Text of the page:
Since you Can’t Hide
(note: followup to previous article)
In my last post, I addressed the futility of hunkering down and hiding from the virus for 18 months or longer. I’m sure I’ve lost some popularity points over that, but so be it.
If you can’t hide, what then?
First, lets qualify some terms. SIP (sheltering in place) doesn’t mean total isolation. It means being prepared to survive long term in your home or residence. It means having the basics of life, food, medicine; enough to enable you to go for weeks or months without being desperate for new supplies.
It makes perfect sense to protect yourself, and loved ones, by avoiding public gathering places during a pandemic. Standing in line for food, going to grocery stores, or sitting in an emergency room for 12 hours to get a Band-Aid are bad places to be when the virus is running rampant in your area. So having the supplies at hand to SIP for 3 months, or six months, or even longer is a very good idea.
But in order to survive a pandemic, we need to be thinking in terms of community, not individuals. Yes, I know that’s a tough concept. We’ve lost our sense of community over the past few decades. We rarely know our neighbors, and trust is a scarce commodity. In that sense, we are much worse off than we were in 1918.
Neighbors need to band together, support one another, and work through this together. They can’t do that hiding behind shutters, guarding their rice and beans with a shotgun.
Is there risk? Sure there’s risk. Nothing is risk free in a pandemic. But attempting individual survival, even at a family level, is riskier. We have more to fear in a pandemic than the virus. Think about hungry, desperate, and well-armed neighbors who view your supplies as the key to their survival? Better to band together, than to have to fight them off individually.
If essential workers; doctors, nurses, hospital employees, utility workers, cops, and firefighters abandon their jobs, then the collateral damage becomes much worse. And there will be a great need for volunteers to handle everything from medical work to more mundane jobs, to take up the slack when employees are out with the flu, or are taking care of loved ones.
We have a choice. We can hunker down and hide, and make the pandemic worse than it has to be, or we can take reasonable precautions and face it head on.
If we lose our medical system, our power and water, and law and order, then the death toll rises far beyond what the virus will claim. The loss of our infrastructure could start a cascade effect, and the downward spiral it would invoke could have a very deep bottom.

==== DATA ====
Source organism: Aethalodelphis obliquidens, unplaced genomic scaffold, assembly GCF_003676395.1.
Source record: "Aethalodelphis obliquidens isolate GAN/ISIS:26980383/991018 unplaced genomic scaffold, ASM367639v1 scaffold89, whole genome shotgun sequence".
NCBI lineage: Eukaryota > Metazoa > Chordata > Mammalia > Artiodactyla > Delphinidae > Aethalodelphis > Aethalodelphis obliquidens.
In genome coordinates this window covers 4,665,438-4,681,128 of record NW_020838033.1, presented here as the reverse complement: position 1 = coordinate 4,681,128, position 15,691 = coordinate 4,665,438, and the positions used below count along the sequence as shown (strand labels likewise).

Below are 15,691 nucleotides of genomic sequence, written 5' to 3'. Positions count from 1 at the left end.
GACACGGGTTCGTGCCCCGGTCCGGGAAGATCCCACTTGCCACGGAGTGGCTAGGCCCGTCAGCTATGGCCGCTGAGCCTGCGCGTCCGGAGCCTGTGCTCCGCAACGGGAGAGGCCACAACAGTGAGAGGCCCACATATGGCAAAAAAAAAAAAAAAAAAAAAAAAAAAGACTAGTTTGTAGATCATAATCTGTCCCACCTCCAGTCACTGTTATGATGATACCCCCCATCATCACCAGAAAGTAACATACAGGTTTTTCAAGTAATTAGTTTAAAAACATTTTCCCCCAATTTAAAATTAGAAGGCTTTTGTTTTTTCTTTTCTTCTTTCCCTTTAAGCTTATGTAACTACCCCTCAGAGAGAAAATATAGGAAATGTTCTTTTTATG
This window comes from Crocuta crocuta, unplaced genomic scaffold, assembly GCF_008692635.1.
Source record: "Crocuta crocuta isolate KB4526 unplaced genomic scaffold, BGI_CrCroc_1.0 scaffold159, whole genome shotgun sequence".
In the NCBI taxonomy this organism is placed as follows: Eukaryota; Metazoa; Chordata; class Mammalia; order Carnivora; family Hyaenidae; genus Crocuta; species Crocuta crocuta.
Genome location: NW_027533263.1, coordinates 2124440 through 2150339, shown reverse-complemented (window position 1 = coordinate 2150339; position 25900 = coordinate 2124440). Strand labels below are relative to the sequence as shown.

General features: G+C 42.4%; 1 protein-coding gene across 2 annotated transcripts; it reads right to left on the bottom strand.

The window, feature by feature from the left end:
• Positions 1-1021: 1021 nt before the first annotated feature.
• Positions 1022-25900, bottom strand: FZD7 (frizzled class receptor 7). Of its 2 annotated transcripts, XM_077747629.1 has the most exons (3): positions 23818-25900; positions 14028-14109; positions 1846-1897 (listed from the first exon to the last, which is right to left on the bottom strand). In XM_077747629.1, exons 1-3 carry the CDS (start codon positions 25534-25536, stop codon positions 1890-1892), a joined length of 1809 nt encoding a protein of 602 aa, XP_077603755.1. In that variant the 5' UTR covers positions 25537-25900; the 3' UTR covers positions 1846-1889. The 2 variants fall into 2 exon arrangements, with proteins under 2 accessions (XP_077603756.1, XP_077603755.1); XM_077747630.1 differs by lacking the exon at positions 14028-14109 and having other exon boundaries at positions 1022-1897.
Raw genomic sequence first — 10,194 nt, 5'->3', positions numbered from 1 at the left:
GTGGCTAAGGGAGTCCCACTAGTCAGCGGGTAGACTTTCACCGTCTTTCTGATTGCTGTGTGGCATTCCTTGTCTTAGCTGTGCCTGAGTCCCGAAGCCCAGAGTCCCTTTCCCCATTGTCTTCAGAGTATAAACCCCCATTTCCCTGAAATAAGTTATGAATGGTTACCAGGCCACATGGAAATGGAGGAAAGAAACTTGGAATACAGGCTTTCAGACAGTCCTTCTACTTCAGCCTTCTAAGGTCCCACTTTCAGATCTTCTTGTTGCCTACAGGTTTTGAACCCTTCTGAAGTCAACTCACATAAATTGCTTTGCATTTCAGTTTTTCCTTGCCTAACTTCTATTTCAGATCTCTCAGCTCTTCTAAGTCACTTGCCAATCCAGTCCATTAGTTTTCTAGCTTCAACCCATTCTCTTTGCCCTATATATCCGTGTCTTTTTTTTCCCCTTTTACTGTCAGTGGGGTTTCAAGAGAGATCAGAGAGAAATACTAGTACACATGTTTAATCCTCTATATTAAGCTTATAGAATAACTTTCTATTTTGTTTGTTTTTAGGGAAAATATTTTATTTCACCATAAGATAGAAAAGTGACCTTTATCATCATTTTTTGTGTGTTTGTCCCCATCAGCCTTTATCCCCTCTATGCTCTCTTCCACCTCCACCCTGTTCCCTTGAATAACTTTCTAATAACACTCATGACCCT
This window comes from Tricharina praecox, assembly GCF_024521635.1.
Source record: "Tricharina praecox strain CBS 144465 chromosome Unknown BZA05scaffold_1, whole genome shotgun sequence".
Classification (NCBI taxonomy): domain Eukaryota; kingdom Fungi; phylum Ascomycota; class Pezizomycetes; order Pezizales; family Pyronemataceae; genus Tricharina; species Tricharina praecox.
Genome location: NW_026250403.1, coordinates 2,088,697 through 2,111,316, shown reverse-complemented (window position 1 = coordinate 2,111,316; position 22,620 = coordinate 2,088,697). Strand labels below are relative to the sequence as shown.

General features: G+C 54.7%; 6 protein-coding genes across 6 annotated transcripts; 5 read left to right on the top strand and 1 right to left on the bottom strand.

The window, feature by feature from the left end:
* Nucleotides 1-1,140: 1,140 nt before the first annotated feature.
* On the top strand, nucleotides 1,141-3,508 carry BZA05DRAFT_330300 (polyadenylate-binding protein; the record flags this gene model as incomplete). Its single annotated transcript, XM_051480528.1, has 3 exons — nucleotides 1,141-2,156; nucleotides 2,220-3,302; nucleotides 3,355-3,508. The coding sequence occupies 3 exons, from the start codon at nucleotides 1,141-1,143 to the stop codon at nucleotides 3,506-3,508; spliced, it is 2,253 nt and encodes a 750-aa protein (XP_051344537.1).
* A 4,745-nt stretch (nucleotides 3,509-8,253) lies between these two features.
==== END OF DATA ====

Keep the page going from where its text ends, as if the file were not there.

In a pandemic, everyone one can be an essential worker. Sure, I understand some parents won’t want to risk exposing themselves, and possibly bringing the virus home to their kids. It’s a legitimate concern. And for those with small kids at home, some dispensation should be considered. But the ability to SIP long term doesn’t change, even if you have kids to consider.
And here is the perfect example of how a neighborhood banding together can help. Some parents could stay home and care for the kids in the neighborhood while others did the necessary jobs to keep the infrastructure alive. Home schooling is another example. Does it make sense for each family to attempt this, or does it make more sense for one house on each block to handle this task?
If you have little or no medical skills, and there is a retired nurse living in your neighborhood, wouldn’t it make sense to be able to call on him or her? Perhaps you have something they need. Barter and cooperation beats isolation any day. A cooperative neighborhood watch makes far more sense than every home for themselves.
If essential services are curtailed, then each neighborhood will have issues to deal with. Trash removal, acquisition of water and food, medical care, security, and yes, even removal of bodies. All of these tasks are better handled as a group.
I know what you are thinking. But to do this, I’ll have to risk exposure!
Absolutely true. But I doubt many of us can avoid exposure in the long run. Some of us will have a natural immunity, if 1918 is any guide. Only 30% of the human race caught the Spanish flu, despite the fact that nearly all were exposed. Others may catch avian flu, and recover. It will be, admittedly, a crap shoot. And yes, some will pay the ultimate price.
But the virus isn’t the only killer in a pandemic, and may not even turn out to be the worst. We have to accept certain risks in order to mitigate the greater danger.
A pandemic is like a war. A war we must win. We will be dealing with a foreign invader on our home soil. Running and hiding isn’t really an option.
Nonetheless, some people will attempt it. And the more that do so, the worse things will be for all of us.